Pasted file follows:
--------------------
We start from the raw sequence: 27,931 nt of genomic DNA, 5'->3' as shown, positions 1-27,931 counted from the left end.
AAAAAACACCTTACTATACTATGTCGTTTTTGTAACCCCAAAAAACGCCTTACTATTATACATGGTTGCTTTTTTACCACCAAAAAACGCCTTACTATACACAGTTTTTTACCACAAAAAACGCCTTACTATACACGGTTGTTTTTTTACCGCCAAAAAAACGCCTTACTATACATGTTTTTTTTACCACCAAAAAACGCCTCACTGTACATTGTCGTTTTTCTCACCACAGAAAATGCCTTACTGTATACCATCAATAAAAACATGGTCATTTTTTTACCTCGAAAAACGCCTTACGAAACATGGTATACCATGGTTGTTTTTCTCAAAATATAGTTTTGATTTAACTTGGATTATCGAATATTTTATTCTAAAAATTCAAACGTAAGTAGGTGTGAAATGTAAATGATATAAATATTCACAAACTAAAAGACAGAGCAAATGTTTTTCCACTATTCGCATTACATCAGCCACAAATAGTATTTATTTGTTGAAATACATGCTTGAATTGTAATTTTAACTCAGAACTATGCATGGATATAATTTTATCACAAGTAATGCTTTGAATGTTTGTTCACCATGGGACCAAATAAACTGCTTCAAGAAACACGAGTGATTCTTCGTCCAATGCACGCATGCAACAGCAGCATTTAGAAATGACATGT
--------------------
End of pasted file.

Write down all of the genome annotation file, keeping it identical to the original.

We start from the raw sequence: 27,931 nt of genomic DNA, 5'->3' as shown, positions 1-27,931 counted from the left end.
AAAAAACACCTTACTATACTATGTCGTTTTTGTAACCCCAAAAAACGCCTTACTATTATACATGGTTGCTTTTTTACCACCAAAAAACGCCTTACTATACACAGTTTTTTACCACAAAAAACGCCTTACTATACACGGTTGTTTTTTTACCGCCAAAAAAACGCCTTACTATACATGTTTTTTTTACCACCAAAAAACGCCTCACTGTACATTGTCGTTTTTCTCACCACAGAAAATGCCTTACTGTATACCATCAATAAAAACATGGTCATTTTTTTACCTCGAAAAACGCCTTACGAAACATGGTATACCATGGTTGTTTTTCTCAAAATATAGTTTTGATTTAACTTGGATTATCGAATATTTTATTCTAAAAATTCAAACGTAAGTAGGTGTGAAATGTAAATGATATAAATATTCACAAACTAAAAGACAGAGCAAATGTTTTTCCACTATTCGCATTACATCAGCCACAAATAGTATTTATTTGTTGAAATACATGCTTGAATTGTAATTTTAACTCAGAACTATGCATGGATATAATTTTATCACAAGTAATGCTTTGAATGTTTGTTCACCATGGGACCAAATAAACTGCTTCAAGAAACACGAGTGATTCTTCGTCCAATGCACGCATGCAACAGCAGCATTTAGAAATGACATGT